In years since, Hoshine’s work has been exhibited and collected Internationally. Elements of heightened realism appear sparsely, in sections, obscured through cloudy forms that echo the organic shapes and spontaneity of abstract expressionism. Working in layers of graphite, charcoal, paint, wax, and tea, Hoshine creates glimpses of fragmented figures in varying levels of focus. The resulting effect appears as partially concealed faces, hands, and other fractioned sections of the body, seemingly emerge from beyond—or withdraw into—a fog-like atmosphere.
The soft, intimate, and almost tactile quality to the human subjects depicted contrasts with the artist’s heavier textures and areas of rough line drawing. Hoshine’s figures, often female and often isolated, appear through an abstract haze of gestural brushwork, with their eyes closed or covered. Through their delicate vulnerability and distance in relation to the viewer, they are as intriguing in their (either) finely defined or nebulous forms, as that which is implied within the open, airy space surrounding them. Hoshine’s enigmatic images are penetrating yet subjective in content, and his subtle aesthetic leaves much open for interpretation.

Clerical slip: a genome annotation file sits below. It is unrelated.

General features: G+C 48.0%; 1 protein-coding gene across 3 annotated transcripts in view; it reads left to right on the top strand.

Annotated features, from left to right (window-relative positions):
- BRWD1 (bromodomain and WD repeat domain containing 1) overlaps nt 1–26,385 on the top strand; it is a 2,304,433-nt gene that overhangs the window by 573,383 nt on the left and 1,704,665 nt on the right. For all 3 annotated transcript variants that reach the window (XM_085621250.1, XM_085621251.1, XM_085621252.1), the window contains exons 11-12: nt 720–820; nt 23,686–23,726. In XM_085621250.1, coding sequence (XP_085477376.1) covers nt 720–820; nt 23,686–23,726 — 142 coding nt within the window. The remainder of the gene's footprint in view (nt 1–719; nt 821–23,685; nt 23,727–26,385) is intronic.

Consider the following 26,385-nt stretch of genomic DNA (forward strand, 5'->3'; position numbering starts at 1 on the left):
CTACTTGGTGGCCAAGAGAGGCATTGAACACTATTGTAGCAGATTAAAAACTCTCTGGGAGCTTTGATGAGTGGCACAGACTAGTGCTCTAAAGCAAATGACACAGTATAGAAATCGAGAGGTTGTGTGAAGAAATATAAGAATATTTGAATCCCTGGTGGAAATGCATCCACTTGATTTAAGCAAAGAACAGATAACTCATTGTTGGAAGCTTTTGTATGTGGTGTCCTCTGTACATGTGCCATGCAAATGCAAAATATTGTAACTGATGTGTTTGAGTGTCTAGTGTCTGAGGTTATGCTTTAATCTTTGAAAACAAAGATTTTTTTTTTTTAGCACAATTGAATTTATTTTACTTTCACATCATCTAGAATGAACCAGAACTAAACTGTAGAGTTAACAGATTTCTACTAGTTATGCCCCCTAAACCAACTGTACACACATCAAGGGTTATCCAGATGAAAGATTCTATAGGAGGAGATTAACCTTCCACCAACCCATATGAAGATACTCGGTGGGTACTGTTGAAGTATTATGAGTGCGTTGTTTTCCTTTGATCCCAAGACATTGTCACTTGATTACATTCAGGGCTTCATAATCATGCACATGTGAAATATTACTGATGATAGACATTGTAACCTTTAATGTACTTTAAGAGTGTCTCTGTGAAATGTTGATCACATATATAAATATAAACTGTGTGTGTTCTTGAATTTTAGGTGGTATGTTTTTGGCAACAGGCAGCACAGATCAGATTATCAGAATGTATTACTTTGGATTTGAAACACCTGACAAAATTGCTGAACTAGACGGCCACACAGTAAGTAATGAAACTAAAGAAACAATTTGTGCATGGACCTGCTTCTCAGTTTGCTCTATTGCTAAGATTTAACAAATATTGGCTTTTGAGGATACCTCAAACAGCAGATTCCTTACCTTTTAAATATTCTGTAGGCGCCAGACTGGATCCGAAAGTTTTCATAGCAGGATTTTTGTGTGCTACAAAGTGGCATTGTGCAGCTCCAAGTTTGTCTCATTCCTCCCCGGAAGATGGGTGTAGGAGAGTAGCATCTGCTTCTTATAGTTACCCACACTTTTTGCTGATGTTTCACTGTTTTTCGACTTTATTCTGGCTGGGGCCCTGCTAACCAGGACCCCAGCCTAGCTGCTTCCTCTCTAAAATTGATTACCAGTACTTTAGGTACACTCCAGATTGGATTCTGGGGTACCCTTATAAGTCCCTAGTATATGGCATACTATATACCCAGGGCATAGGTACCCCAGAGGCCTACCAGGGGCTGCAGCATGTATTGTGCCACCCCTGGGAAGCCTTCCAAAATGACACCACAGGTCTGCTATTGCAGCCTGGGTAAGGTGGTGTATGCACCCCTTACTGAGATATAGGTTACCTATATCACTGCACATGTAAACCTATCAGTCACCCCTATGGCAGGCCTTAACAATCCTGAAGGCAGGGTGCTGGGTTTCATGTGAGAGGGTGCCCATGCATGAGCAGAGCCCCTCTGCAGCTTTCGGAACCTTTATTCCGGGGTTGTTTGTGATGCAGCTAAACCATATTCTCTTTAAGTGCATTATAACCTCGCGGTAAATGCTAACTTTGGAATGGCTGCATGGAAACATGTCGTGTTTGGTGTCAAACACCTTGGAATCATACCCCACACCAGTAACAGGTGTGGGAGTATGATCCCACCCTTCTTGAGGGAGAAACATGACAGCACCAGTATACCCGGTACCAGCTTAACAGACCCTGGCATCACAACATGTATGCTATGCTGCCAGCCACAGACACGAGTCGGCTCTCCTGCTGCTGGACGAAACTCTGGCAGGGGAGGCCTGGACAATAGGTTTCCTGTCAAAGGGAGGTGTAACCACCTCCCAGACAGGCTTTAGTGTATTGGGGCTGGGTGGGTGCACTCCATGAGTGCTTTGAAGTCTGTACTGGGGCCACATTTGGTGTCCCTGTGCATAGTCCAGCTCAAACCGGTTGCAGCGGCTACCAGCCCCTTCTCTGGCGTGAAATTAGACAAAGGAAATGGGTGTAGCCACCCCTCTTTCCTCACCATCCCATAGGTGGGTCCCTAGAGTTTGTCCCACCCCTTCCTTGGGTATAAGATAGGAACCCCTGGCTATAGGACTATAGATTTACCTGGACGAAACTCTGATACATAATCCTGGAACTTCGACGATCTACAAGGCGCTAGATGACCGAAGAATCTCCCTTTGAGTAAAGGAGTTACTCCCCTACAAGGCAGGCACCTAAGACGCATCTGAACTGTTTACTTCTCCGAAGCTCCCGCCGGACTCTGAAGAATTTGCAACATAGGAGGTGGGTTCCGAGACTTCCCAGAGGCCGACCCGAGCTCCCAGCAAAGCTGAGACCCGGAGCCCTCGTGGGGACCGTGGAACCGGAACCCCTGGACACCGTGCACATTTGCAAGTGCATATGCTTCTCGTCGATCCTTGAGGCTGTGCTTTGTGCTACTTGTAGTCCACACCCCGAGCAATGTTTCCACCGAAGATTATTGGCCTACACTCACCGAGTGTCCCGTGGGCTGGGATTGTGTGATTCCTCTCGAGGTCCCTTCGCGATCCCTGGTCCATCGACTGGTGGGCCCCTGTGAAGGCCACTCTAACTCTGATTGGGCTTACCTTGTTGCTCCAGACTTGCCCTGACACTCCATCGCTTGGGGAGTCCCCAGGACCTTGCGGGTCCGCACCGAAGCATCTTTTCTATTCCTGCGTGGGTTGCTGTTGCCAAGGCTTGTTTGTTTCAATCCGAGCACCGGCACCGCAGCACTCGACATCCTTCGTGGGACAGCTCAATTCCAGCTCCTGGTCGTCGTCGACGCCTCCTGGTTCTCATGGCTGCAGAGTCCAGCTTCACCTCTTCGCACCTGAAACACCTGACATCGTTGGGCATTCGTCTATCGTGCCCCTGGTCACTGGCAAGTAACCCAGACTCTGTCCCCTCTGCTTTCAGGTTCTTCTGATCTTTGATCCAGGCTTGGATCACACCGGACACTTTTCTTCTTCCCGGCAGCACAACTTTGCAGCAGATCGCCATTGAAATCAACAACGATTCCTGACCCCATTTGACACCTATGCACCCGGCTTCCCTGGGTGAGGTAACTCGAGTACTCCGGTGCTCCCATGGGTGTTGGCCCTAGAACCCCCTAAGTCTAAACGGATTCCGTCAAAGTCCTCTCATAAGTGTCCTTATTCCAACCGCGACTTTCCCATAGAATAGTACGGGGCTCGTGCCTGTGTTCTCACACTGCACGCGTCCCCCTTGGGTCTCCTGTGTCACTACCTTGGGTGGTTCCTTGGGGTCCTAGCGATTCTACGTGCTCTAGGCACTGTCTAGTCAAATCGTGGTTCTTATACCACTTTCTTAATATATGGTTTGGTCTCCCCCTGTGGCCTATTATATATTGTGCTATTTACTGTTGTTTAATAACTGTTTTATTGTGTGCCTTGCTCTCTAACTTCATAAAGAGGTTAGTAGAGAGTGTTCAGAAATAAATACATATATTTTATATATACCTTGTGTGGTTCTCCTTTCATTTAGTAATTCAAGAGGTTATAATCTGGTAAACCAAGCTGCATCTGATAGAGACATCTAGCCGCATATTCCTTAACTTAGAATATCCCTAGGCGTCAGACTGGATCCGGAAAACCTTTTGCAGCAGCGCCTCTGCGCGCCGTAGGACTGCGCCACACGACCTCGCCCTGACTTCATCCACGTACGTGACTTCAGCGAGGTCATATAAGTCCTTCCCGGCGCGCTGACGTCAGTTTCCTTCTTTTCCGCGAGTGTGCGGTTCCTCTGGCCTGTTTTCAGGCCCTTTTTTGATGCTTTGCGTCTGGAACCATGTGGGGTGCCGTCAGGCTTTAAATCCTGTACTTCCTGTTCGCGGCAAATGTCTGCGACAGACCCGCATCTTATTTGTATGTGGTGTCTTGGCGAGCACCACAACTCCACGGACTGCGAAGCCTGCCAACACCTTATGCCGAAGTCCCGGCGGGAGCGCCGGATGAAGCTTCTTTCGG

The artist applies a painterly approach in creating his work, yet his compositions express a minimalist simplicity, blurring conventional lines of categorical description. Themes of solitude and contemplation exist, throughout. There is as much significance found in the seen as in the unseen, such as in a haiku poem or zen meditative mantra, when hearing the silence that follows the sound.